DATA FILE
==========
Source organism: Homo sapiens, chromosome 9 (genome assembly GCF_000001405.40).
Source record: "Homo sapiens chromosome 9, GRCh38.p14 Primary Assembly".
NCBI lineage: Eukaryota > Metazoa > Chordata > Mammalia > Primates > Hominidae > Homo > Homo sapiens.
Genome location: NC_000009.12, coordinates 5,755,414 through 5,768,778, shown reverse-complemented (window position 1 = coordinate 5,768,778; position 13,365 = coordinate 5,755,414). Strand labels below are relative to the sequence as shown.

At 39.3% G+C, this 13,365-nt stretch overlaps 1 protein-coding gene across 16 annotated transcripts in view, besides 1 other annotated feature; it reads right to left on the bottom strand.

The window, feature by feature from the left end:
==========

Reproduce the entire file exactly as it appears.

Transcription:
Source organism: Homo sapiens, chromosome 9 (genome assembly GCF_000001405.40).
Source record: "Homo sapiens chromosome 9, GRCh38.p14 Primary Assembly".
NCBI lineage: Eukaryota > Metazoa > Chordata > Mammalia > Primates > Hominidae > Homo > Homo sapiens.
Genome location: NC_000009.12, coordinates 5,755,414 through 5,768,778, shown reverse-complemented (window position 1 = coordinate 5,768,778; position 13,365 = coordinate 5,755,414). Strand labels below are relative to the sequence as shown.

At 39.3% G+C, this 13,365-nt stretch overlaps 1 protein-coding gene across 16 annotated transcripts in view, besides 1 other annotated feature; it reads right to left on the bottom strand.

The window, feature by feature from the left end: